Contaminated groundwater sites in U.S. could cost $127 billion to clean, report says
WASHINGTON — At least 126,000 sites across the U.S. have contaminated groundwater that requires remediation and the estimated cost of complete cleanup at these sites ranges from $110 billion to $127 billion, according to a new report from the National Research Council.
The report added that about 10 percent of these sites are considered "complex," meaning restoration is unlikely to be achieved in the next 50 to 100 years due to technological limitations.
Several national and state groundwater cleanup programs developed over the last three decades under various federal and state agencies aim to mitigate the human health and ecological risks posed by underground contamination. These programs include cleanup at Superfund sites; facilities that treat, store and dispose of hazardous wastes; leaking underground storage tanks; and federal facilities, such as military installations. The U.S. Department of Defense has already spent approximately $30 billion in hazardous waste remediation to address past legacies of its industrial operations. DOD sites represent approximately 3.4 percent of the total active remediation sites, but many of these sites present the greatest technical challenges to restoration with very high costs. Therefore, the agency asked the National Research Council to examine the future of groundwater remediation efforts and the challenges facing the U.S. Army and other responsible agencies as they pursue site closures.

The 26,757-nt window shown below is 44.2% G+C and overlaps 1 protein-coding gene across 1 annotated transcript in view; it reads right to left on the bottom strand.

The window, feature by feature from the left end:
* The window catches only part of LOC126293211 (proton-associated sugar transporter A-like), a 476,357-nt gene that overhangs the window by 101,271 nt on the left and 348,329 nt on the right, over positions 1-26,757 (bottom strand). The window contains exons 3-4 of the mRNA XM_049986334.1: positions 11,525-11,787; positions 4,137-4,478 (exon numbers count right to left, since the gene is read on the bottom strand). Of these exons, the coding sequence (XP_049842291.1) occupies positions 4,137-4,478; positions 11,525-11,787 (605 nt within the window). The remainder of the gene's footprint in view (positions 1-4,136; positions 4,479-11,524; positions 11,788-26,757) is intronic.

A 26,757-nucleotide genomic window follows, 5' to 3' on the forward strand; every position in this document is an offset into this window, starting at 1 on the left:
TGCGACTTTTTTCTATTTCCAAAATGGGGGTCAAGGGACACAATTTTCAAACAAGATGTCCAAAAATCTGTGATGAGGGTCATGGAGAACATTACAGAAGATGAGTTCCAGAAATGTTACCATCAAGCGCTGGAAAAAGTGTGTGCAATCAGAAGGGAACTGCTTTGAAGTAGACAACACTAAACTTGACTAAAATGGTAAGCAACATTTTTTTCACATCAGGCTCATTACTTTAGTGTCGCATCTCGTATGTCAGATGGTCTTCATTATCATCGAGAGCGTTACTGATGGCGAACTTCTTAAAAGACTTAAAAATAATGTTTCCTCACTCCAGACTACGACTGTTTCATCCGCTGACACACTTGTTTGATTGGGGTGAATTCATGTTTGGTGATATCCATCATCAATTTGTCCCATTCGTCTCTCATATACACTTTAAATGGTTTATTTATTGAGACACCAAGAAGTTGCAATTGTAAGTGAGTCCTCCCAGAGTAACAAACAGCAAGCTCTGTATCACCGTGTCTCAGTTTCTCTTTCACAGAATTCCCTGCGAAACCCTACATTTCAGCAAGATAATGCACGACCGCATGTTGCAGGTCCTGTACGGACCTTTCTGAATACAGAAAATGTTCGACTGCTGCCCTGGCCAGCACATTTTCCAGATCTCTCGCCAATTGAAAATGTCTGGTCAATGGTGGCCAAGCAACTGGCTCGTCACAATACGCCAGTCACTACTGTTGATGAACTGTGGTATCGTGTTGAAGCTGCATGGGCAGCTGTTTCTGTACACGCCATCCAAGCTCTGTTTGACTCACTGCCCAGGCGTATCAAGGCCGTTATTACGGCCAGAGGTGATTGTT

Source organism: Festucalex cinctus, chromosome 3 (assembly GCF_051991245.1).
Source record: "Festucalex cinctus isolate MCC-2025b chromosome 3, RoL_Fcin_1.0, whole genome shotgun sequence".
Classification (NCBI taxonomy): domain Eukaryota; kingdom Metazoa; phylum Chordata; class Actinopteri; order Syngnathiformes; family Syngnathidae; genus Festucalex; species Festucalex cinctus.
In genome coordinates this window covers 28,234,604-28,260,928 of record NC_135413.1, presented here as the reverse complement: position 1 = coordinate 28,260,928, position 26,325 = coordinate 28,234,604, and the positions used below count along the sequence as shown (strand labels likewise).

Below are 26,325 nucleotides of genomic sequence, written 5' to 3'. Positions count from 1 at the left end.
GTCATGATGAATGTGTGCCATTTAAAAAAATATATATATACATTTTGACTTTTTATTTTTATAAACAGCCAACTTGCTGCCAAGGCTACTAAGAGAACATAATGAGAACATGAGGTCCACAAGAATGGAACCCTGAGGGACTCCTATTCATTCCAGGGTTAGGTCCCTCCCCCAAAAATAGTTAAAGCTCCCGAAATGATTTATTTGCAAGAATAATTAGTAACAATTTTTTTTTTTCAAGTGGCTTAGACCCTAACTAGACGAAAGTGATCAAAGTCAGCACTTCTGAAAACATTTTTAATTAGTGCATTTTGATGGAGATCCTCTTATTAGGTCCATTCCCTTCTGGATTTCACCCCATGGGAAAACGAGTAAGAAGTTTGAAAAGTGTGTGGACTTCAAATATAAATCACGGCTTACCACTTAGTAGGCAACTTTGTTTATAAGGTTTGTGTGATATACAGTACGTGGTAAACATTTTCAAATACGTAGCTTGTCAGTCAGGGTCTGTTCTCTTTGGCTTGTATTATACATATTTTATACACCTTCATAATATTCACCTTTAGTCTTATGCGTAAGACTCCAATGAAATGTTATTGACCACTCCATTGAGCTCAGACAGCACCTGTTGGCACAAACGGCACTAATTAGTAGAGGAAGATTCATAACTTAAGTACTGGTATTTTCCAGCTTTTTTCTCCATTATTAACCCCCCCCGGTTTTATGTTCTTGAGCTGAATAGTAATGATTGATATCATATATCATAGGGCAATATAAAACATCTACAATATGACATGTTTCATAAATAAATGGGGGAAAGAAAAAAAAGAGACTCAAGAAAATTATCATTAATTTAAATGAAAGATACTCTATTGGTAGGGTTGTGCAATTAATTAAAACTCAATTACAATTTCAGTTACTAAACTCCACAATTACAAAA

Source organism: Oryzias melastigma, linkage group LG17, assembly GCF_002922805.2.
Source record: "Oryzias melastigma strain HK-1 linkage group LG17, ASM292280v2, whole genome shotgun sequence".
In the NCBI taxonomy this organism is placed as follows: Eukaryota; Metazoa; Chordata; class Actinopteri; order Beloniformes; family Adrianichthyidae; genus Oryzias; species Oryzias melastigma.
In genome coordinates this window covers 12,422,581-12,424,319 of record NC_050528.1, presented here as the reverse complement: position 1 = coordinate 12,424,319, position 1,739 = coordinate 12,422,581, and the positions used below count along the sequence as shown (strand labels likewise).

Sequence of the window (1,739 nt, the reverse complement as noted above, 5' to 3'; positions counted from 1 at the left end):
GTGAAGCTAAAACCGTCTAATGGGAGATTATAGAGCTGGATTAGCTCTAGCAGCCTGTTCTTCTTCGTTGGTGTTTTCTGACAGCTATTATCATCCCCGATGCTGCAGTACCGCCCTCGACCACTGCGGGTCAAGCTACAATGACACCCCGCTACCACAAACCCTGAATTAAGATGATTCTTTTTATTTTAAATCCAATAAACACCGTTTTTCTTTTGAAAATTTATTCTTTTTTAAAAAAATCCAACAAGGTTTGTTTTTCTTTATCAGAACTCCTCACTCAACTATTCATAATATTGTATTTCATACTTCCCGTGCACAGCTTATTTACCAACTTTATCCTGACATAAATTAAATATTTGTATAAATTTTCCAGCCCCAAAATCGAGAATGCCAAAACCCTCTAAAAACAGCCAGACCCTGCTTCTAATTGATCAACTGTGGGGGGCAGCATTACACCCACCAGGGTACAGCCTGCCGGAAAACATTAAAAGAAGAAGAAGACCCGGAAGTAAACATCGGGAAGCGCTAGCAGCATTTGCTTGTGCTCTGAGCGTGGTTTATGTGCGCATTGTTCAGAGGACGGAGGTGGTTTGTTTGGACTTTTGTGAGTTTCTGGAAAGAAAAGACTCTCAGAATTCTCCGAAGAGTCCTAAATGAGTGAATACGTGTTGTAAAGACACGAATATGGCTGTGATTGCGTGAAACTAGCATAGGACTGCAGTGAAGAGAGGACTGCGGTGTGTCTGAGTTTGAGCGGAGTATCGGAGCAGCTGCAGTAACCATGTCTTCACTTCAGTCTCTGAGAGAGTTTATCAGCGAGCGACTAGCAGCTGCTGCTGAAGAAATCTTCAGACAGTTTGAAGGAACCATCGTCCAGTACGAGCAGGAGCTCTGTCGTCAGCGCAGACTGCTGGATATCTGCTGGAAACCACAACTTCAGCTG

"The complete removal of contaminants from groundwater at possibly thousands of complex sites in the U.S. is unlikely, and no technology innovations appear in the near time horizon that could overcome the challenges of restoring contaminated groundwater to drinking water standards," said Michael Kavanaugh, chair of the committee that wrote the report and a principal with Geosyntec Consultants, Inc. in Oakland, Calif. "At many of these complex sites, a point of diminishing returns will often occur as contaminants in groundwater remain stalled at levels above drinking water standards despite continued active remedial efforts. We are recommending a formal evaluation be made at the appropriate time in the life cycle of a site to decide whether to transition the sites to active or passive long-term management."